By Natalie Trevis
Will the seventies make another flashback in the Paris collections? Are brooches really back (as Prada, Les Copains and others would have us believe)? And which zeitgeist will Karl be tapping into at Chanel? We’ll be at all the shows to bring you all the answers…
As we bid a heartfelt arrivederci to Milan we look ahead to the grand finale of fashion month: Paris. Indulge now in your favourite Parisian reveries of people-watching at Hotel Costes and Caviar Kaspia, or take in a leisurely stroll around Le Marais, because once the models hit the runway there’s no time for daydreaming.
So far, Autumn/Winter 2015 has offered a riot of colour, texture and embellishment with seemingly not a decade, silhouette or trend eschewed. This season leaves pared-back minimalism in the shadows; our winters will be bold, bright and eclectic. First up, the seventies, which live on in the flared trousers (upturned for bonus points) that were especially beloved on the runways of London (Jonathan Saunders and Gareth Pugh) and in turtlenecks and tan suede trenches in New York (Jill Stuart and Rebecca Minkoff). Geometric codes, meanwhile, were worked into sculptural block heels at Salvatore Ferragamo that looked fresh and never overworked. But feel free to pick a decade, any decade. The seventies have plenty of company – Missoni revived 80s shoulder-pads and bodycon, while a 60s mod squad takeover courtesy of Peter Pilotto, David Koma and Daks came complete with baker boy caps, colour blocking and a-line mini dresses. Outerwear choices abounded with Mongolian fur chubbies, fringed capes and sleek puffas offering an alternative to the ubiquitous louche belted coat (although Gigi’s turn as a modern day Marilyn Monroe for Max Mara may well have us sticking to what we know).
The fun continued as Versace brought sexy back (as only Versace knows how) in a winter revolution of unapologetic over-the-knee boots and heavily sequinned hashtags. Nineties supermodel Erin O’Connor made a statuesque return for Marc Jacobs and Giles, reminding us that no one does regal muse quite like Erin. Except, perhaps, for 71-year-old actress and former cover model Benedetta Barzini (a friend of both Salvador Dali and Andy Warhol), who positively shimmered as she walked in Antonio Marras’ artistically dark florals. Dolce & Gabbana celebrated the Mamas out there, with babies, children and pregnant models representing the family spirit that permeates the brand. It certainly hit a chord, causing even the most discerning fashion crowd to break into spontaneous applause and smiles. ‘Ti voglio bene’ (‘I love you a lot’) was appliquéd onto certain pieces and it looked like the jaded fash pack was more than willing to return the love. Finally, Anya Hindmarch gave us a singing chorus of motorway workers in orange hi-vis to accompany her ‘STOP’ and ‘GO’ roadside motifs – who says fashion takes itself too seriously? – and the addition of clothing to her core line of accessories certainly merited the fanfare.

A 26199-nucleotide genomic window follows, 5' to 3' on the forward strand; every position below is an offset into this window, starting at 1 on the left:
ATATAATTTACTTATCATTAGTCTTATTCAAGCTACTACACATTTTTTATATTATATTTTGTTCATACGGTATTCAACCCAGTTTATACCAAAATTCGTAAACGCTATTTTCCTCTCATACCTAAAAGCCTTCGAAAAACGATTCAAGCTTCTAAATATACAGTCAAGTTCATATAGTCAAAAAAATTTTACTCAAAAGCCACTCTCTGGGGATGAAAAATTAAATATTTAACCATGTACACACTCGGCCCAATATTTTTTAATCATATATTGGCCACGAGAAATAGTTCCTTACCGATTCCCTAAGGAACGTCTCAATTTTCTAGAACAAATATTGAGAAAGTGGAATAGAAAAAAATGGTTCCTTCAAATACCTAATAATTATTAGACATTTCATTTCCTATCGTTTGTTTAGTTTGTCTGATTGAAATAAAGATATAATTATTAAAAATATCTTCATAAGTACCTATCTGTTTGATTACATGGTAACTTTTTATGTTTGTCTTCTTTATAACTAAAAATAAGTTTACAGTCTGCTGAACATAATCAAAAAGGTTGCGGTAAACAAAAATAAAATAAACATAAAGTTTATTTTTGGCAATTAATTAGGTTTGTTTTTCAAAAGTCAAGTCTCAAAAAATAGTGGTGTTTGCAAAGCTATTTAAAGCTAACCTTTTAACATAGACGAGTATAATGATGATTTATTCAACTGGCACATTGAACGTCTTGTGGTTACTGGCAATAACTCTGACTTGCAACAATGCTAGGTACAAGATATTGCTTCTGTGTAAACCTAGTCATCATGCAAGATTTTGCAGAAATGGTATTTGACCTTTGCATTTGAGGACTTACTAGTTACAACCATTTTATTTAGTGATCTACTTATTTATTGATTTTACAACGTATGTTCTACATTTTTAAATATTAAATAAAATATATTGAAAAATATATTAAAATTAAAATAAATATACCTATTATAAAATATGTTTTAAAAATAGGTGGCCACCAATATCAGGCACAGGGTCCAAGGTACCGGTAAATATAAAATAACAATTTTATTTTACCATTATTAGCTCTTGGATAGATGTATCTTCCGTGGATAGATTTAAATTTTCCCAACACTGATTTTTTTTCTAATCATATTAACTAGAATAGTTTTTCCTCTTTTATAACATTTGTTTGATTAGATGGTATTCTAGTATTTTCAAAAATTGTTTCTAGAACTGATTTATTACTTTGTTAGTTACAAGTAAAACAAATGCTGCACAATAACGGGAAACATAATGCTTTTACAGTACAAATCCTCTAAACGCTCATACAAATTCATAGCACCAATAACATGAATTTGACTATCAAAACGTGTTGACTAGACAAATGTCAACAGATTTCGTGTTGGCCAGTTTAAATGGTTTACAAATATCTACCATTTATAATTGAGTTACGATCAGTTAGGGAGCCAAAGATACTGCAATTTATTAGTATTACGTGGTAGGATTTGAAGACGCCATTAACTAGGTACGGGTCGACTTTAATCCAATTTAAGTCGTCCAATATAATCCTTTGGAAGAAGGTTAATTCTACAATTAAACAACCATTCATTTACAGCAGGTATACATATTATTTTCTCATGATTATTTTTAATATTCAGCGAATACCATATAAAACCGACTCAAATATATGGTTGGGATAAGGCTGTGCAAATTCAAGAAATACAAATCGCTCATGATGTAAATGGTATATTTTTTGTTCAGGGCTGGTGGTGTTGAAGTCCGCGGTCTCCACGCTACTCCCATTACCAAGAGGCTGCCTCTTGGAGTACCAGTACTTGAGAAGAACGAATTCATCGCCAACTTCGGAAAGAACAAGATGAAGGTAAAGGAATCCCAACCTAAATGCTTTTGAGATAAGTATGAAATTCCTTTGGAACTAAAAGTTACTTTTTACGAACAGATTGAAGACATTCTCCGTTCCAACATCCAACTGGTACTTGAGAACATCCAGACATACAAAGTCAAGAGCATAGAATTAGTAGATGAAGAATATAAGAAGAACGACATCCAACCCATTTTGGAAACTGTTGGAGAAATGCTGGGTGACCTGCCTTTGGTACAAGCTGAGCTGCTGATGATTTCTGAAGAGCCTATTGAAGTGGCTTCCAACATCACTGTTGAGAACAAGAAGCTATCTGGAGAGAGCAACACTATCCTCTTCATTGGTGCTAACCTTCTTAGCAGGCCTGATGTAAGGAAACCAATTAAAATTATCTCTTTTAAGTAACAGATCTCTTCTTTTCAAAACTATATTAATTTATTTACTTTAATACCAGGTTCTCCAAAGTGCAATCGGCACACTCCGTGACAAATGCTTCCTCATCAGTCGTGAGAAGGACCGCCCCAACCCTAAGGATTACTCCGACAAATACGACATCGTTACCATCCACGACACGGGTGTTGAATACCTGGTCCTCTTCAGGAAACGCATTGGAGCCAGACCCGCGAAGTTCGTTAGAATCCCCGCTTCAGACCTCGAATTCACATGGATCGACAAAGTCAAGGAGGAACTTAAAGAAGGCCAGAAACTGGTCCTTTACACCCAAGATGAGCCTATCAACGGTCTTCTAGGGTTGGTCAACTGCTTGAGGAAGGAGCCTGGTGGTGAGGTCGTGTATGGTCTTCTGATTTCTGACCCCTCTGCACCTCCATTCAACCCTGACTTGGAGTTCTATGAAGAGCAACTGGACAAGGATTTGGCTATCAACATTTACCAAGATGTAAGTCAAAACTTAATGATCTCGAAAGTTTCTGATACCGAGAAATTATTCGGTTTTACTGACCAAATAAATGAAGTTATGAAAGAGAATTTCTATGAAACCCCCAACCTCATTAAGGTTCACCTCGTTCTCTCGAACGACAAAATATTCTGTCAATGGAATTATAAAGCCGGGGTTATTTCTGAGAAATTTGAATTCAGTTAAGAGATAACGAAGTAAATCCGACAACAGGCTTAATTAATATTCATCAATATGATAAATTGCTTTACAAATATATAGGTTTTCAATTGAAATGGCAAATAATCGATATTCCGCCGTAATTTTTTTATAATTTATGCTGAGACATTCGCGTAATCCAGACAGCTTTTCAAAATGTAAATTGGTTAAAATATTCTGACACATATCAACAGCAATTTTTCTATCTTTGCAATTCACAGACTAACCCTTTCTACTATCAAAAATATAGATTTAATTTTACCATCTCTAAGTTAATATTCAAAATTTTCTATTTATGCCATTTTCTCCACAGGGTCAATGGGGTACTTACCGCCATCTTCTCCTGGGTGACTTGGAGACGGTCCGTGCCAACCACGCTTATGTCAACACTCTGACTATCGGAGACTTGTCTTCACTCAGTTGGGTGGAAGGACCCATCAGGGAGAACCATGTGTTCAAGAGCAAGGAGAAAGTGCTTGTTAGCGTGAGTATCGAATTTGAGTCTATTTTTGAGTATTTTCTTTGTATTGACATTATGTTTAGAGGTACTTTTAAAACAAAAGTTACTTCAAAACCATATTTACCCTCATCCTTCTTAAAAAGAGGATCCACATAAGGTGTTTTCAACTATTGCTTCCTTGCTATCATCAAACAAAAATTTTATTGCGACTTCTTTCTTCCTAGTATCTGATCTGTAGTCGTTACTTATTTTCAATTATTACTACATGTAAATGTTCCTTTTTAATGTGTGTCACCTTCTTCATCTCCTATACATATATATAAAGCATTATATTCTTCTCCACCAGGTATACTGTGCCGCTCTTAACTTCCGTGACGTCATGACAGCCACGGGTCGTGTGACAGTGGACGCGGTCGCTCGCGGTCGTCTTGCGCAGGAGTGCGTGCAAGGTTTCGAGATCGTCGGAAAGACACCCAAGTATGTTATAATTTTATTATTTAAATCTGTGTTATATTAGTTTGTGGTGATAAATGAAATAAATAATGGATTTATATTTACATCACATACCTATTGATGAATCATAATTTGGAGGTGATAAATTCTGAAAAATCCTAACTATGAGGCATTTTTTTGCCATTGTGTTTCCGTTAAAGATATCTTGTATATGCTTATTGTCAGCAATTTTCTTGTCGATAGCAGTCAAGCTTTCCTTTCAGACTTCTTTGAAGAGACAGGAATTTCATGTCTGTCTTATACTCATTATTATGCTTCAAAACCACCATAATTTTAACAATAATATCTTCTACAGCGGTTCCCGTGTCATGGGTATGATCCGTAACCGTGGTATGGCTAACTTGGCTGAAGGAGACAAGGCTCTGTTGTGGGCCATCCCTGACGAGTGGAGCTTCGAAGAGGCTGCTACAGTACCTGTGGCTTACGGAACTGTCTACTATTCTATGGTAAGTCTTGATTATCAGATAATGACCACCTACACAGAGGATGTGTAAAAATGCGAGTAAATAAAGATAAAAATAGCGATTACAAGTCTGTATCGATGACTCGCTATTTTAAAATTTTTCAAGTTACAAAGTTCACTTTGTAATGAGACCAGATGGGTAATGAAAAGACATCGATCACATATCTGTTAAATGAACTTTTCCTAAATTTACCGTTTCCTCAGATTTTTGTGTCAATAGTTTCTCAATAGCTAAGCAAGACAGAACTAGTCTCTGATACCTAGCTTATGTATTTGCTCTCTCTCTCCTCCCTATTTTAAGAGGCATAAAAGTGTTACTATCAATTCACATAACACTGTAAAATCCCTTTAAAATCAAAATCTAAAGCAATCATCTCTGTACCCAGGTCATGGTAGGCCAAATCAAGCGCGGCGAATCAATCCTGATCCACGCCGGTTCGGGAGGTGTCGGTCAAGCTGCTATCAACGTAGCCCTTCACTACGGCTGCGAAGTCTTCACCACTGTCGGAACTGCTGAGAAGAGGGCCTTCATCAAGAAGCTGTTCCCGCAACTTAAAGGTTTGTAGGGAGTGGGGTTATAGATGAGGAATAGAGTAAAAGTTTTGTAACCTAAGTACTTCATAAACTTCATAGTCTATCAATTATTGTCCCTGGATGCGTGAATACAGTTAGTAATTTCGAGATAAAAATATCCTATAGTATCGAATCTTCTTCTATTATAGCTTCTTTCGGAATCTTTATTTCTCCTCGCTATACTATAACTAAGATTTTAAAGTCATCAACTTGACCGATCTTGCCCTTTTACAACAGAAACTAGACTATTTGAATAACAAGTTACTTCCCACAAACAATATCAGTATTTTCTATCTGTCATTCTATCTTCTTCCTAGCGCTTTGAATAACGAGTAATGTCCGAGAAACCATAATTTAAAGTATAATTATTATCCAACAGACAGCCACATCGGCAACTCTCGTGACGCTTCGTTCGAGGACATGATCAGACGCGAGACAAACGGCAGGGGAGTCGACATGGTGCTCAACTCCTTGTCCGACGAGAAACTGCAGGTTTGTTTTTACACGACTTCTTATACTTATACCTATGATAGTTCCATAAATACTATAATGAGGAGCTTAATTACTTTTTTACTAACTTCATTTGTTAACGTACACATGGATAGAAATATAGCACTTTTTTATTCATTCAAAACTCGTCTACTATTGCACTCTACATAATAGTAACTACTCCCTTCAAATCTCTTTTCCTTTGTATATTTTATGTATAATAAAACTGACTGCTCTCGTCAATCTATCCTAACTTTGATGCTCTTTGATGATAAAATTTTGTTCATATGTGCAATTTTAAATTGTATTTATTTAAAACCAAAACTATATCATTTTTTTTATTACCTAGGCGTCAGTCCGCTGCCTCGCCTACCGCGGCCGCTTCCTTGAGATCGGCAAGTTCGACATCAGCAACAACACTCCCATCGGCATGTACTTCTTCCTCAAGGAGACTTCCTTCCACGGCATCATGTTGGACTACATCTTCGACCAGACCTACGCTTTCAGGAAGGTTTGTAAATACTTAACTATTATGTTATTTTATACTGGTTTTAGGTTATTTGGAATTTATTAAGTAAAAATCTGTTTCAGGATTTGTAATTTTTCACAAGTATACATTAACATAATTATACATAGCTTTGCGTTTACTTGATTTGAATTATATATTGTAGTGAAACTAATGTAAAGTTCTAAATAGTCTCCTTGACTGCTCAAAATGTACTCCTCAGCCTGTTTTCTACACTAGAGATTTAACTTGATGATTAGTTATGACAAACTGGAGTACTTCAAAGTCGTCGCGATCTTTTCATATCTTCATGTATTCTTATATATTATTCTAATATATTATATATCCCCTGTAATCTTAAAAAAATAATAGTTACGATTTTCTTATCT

Those are just a few of the highlights that have kept us going through the most gruelling month in fashion. Now what can we expect from Paris?
First and foremost, Galliano’s first ready to wear women’s collection for Maison Margiela is undoubtedly the most hotly anticipated. Will his inspiration align with the ghostly ethereal creations of his couture collection? The formerly secretive house of Margiela has been placed under the media microscope with the appointment of one of the most imaginatively flamboyant designers of our time, and we’ll be watching keenly to see what he delivers. We’ll also see debuts aplenty too. Adam Andrascik will show his first collection for Guy Laroche (tutored by the late Louise Wilson and a classmate of Simone Rocha and Thomas Tait, he’s part of a new generation of designers who will shape our fashion futures) and says that we can expect a darkly youthful collection with Japanese and Belgian influences. Nadège Vanhée Cybulski debuts for Hermès while at Nina Ricci Guillaume Henry takes the reigns after transforming the fortunes of Carven, displaying a magical touch that the classically feminine brand will no doubt seek to emulate. And, in the never-ending game of designer musical chairs, a last minute announcement reminiscent of Alessandro Michele’s baptism of fire appointment at Gucci, names Alexis Martial (Iceberg) and Adrien Caillaudaud (knitwear designer for ready-to-wear and haute couture at Givenchy) as artistic directors at Carven a mere three days before the show (we’re relieved for their sakes to hear that Caillaudaud has been working on the collection in secret for some time).
Day one kicks off in style with shows by ingeniously off-kilter LVMH Young Fashion Designer Prize nominee Simon Porte Jacquemus (for his namesake line Jacquemus) and Versace protégée Anthony Vaccarello, who consistently offers modern glamour devoid of overt flashiness. Collaborative gender-blurring label Each X Other will make its Paris debut today and makes it onto our list of ones to watch. The week continues as a veritable who’s who of the fashion industry giants.
So this is it, the moment in which months of intensive work finally culminates. But remember: Fashion month is a marathon not a sprint, so don your most fashionably comfortable flats, grab a sweet treat from Angelina and say bonjour to Paris.